The aim was to estimate the prevalence of, and identify independent risk factors for, Advanced (ASPD) and Delayed Sleep Phase Disorder (DSPD) among Māori (indigenous New Zealanders) and non-Māori adults using a self-report questionnaire. The Munich Chronotype Questionnaire was mailed to a stratified sample of 9100 adults (5100 Māori and 4000 non-Māori) aged 20-59 years randomly selected from the electoral rolls (54% response rate). Different definitions for ASPD and DSPD were developed using combinations of symptoms including self-reported bed and rising times, current chronotype, and a desire to change sleep schedule. Logistic regression models were used to model the likelihood of reporting ASPD or DSPD separately after adjusting for ethnicity (Māori versus non-Māori), sex (males versus females), age (in decades), socio-economic deprivation (NZDep2006 deciles) and employment status (unemployed, night work versus employed with no night work). The prevalence of ASPD ranged from 0.25% to 7.13% whereas the prevalence of DSPD was 1.51 to 8.90% depending on the definition used. The prevalence of ASPD was higher among men and increased with age. The prevalence of DSPD was higher among those living in more deprived areas and decreased with age. After controlling for ethnicity, gender, age, socio-economic deprivation and employment status, people with ASPD were more likely to report excessive daytime sleepiness, whereas those with DSPD were more likely to report poor or fair self-rated health. Reporting ASPD and DSPD were associated with self-reported night work. In this large sleep timing survey, we found no differences in the prevalence of self-identified ASPD and DSPD between Maori and non-Maori. This has implications for the development and provision of sleep health services and strategies for managing the significant impact of work patterns on sleep.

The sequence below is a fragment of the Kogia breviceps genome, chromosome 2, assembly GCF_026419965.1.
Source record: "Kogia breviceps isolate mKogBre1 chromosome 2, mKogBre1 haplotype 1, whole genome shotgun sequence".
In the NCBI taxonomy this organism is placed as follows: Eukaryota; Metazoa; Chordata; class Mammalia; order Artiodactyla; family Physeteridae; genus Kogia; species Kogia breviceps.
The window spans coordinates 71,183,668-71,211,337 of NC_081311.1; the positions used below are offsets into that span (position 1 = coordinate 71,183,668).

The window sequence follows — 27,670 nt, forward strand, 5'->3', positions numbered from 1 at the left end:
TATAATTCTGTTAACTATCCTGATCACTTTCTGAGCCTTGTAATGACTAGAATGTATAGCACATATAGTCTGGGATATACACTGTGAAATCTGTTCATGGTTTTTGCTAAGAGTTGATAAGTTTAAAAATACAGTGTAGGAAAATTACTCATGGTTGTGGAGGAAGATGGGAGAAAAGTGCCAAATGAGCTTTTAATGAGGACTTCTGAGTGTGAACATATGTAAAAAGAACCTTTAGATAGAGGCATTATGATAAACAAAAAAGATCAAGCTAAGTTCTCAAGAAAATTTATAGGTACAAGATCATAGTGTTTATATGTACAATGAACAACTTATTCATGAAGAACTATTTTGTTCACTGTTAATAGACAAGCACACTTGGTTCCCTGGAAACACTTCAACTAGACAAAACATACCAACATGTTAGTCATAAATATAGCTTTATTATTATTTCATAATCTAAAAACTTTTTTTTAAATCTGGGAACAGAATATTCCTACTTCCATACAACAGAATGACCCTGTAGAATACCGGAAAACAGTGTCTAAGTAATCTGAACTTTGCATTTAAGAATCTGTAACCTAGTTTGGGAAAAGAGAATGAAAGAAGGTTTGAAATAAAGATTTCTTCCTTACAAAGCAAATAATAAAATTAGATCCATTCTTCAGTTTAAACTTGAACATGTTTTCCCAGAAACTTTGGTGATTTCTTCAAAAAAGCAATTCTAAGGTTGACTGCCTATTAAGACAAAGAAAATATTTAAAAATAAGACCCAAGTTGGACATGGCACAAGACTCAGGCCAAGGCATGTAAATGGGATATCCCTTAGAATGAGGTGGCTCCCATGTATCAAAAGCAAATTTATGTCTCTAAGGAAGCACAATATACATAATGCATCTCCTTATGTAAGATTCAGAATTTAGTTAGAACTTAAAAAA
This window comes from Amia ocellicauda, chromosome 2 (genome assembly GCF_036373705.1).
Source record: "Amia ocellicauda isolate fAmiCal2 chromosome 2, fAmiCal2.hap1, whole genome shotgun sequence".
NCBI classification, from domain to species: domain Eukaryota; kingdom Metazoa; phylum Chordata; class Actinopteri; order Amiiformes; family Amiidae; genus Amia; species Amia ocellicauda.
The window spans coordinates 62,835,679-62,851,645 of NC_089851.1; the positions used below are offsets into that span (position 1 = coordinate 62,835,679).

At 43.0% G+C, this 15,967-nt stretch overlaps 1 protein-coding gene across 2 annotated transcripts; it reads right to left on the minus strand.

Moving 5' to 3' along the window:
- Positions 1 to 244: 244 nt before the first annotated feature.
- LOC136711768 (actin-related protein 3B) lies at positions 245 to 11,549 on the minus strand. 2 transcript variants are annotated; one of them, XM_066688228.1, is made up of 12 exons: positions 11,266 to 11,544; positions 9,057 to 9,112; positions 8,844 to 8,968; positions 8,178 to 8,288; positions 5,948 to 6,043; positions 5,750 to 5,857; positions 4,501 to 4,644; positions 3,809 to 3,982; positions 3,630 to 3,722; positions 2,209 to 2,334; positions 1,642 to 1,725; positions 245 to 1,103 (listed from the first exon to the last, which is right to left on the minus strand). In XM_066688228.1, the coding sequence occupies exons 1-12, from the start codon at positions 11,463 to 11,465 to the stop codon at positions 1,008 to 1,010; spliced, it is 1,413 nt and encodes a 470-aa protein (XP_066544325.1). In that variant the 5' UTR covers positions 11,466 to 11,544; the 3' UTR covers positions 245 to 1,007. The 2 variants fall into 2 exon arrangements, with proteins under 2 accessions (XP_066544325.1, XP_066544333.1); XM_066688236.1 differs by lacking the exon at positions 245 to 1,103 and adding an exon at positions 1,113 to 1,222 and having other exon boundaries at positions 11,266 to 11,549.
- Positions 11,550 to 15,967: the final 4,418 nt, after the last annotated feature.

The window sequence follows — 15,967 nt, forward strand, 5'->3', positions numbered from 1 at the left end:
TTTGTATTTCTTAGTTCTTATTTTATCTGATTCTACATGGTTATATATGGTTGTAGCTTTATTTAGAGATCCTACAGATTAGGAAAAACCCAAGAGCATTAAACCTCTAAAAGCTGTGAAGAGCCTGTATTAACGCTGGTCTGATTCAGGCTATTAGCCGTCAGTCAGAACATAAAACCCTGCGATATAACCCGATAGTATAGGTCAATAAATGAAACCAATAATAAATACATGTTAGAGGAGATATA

Keywords: Advanced and delayed sleep phase disorder; epidemiology; prevalence; risk factors; socio-economic factors.